(CN) – If what happened Friday is any indication, the relationship between the top Democrat on the House Natural Resources Committee and Interior Secretary Ryan Zinke will be contentious to say the least.
Rep. Raul Grijalva, D-Ariz., who is likely to lead the House committee charged with oversight of the Department of Interior in the new Congress, wrote an opinion piece in USA Today on Friday which called on Zinke to resign due to numerous ethics scandals.
Grijalva wrote of “Zinke’s ethical and managerial failings” as questions continue to swirl around a land deal involving oil company executives and a land developer looking to build on parcels adjacent to land owned by Zinke and his wife.
Zinke hit back Friday with personal insults, calling Grijalva a drunk and accusing him of using taxpayer funds to cover up hostile behavior.
“It’s hard to think from the bottom of a bottle,” Zinke said in a statement released via Twitter. “This is coming from a man who used nearly $50,000 in tax dollars as hush money to cover up his drunken and hostile behavior.”
Grijalva didn’t respond directly to Zinke’s tweet, but did release a statement of his own. "The American people know who I'm here to serve, and they know in whose interests I'm acting. They don't know the same about Secretary Zinke," Grijalva said.
The back-and-forth is a preview of what may transpire once the new Congress commences work in early January.
While the Democrats in the House are expected to use their new-found control to launch various oversight investigations into past and present business ties of President Donald Trump – particularly those involving Russia and Saudi Arabia – many of the ethics scandals that have plagued Zinke could be pursued as well.
The development in Zinke’s hometown of Whitefish, Montana, has been proposed by a developer named Casey Malmquist and is financially backed by David Lesar, the CEO of the oil services firm Haliburton.
Records obtained by Politico show Zinke has met with both men since taking office and has also reached out to them in writing. Besides owning land next to the proposed project, a foundation Zinke used to run for Congress and which is now run by his wife owns property there as well.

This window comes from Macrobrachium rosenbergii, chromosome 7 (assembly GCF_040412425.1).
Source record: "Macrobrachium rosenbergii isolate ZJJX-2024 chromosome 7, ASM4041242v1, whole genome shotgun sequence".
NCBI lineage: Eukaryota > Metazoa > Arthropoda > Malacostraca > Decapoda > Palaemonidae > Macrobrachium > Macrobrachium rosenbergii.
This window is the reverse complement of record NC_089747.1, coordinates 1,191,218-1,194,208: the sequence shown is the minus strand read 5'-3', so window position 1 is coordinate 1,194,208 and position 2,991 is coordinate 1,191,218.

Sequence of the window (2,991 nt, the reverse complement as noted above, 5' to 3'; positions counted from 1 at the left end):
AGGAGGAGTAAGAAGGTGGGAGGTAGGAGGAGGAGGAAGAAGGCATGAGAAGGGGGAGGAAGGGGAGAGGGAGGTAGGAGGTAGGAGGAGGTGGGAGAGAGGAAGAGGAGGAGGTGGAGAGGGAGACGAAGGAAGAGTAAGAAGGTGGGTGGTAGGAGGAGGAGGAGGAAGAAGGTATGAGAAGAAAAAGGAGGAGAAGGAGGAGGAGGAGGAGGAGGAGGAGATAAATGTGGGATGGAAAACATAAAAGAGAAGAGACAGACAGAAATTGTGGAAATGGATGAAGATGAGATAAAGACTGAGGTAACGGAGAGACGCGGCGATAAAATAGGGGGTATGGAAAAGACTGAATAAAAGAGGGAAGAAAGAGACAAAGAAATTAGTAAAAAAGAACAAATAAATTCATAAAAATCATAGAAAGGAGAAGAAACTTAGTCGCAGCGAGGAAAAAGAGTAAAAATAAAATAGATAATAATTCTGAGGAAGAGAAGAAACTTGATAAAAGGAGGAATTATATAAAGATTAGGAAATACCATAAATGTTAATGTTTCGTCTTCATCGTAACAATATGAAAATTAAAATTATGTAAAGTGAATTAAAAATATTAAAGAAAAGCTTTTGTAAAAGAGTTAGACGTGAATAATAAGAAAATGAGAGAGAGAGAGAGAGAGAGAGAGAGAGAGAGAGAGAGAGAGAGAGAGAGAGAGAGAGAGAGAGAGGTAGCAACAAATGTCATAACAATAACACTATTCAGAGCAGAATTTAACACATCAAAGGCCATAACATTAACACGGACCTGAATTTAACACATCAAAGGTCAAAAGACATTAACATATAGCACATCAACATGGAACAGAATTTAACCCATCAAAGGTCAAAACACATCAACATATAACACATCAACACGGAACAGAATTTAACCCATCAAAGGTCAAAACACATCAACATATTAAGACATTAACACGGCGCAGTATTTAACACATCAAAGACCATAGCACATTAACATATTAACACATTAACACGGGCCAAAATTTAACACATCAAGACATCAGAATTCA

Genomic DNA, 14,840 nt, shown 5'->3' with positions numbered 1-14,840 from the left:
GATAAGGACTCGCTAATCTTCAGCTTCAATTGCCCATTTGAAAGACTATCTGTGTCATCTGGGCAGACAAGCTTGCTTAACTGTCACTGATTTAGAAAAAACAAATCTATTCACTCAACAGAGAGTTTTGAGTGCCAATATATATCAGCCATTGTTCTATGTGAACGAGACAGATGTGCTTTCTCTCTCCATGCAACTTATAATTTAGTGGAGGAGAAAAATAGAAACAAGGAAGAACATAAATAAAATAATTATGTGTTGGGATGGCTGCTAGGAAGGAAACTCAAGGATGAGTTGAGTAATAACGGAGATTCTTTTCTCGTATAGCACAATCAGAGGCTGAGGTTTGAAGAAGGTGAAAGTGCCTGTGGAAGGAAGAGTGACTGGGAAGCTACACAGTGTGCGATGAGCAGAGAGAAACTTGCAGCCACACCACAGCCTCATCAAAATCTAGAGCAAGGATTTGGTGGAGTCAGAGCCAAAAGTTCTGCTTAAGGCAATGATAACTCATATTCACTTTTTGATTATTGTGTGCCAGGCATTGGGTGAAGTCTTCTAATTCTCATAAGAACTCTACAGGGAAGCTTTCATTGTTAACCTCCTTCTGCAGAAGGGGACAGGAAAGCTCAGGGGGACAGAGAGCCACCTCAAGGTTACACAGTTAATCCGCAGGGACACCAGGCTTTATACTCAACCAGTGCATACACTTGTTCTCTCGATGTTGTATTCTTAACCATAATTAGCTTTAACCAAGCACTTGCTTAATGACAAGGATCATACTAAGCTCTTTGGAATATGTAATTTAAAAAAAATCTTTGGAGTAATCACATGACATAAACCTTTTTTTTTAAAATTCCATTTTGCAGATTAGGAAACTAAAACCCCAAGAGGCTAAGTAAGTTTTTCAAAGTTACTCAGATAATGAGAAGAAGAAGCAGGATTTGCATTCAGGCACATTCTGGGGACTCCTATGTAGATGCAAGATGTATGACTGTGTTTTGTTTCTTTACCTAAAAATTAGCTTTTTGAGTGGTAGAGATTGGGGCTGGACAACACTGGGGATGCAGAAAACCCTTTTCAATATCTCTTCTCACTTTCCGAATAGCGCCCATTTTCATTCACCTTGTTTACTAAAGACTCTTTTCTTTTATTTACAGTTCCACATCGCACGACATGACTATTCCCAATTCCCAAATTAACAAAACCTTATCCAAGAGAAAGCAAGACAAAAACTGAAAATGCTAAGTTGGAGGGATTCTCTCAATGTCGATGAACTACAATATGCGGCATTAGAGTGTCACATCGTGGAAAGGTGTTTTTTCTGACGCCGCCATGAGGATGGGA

The Interior Department Inspector General has recently referred an investigation into Zinke to the U.S. Department of Justice, an ill omen for Zinke as he has had as many 17 formal probes into his actions or those of his office in the past two years.
Those investigations include a look at Zinke’s block of a tribal casino after meeting with lobbyists from MGM, his announcement of plans to encourage offshore drilling everywhere but in Florida – which was widely viewed as a favor to political ally – and into whether he spent $139,000 in taxpayer funds for office doors.
Zinke has repeatedly maintained no wrongdoing occurred and says most of the investigations are a political witch hunt by Democrats furious over his success in reducing regulation and allowing more oil and gas development in public lands.
“Rural communities relied on federal lands for jobs and resources,” Zinke said recently. “But for many years, much of the land and water was locked up and not available for use. Not anymore, not under President Trump. This report shows that thanks to smart regulatory reforms and increased access, federal lands and waters are once again increasing economic output and creating jobs.”
But Grijalva said policies that put resource extraction and private profit over the ecological and recreational integrity of public lands are just as troubling as the potential ethical lapses of the Interior Secretary.
“He has overseen the dumbing down of science, often with a partisan edge,” Grijalva said Friday. “On his watch, rather than advancing their agencies’ multiple-use mission for public lands, many on staff spend their days relaxing environmental and permitting standards for fossil fuel companies. They are forced to remove mentions of humans’ climate change impacts from official reports.”
Zinke’s retort, which carried all the hallmarks of the type of rhetoric preferred by Trump, appears to refer to a report in the Washington Times that Grijalva arranged a $48,000 severance package for a female aide who reportedly agreed to keep quiet about the congressman’s tendency to drink and engage in aggressive behavior.
The bad blood between Grijalva and Zinke will likely intensify in the coming year if Grijalva take takes the gavel as the head of the Natural Resources Committee with subpoena power and the ability to investigate Zinke and his office.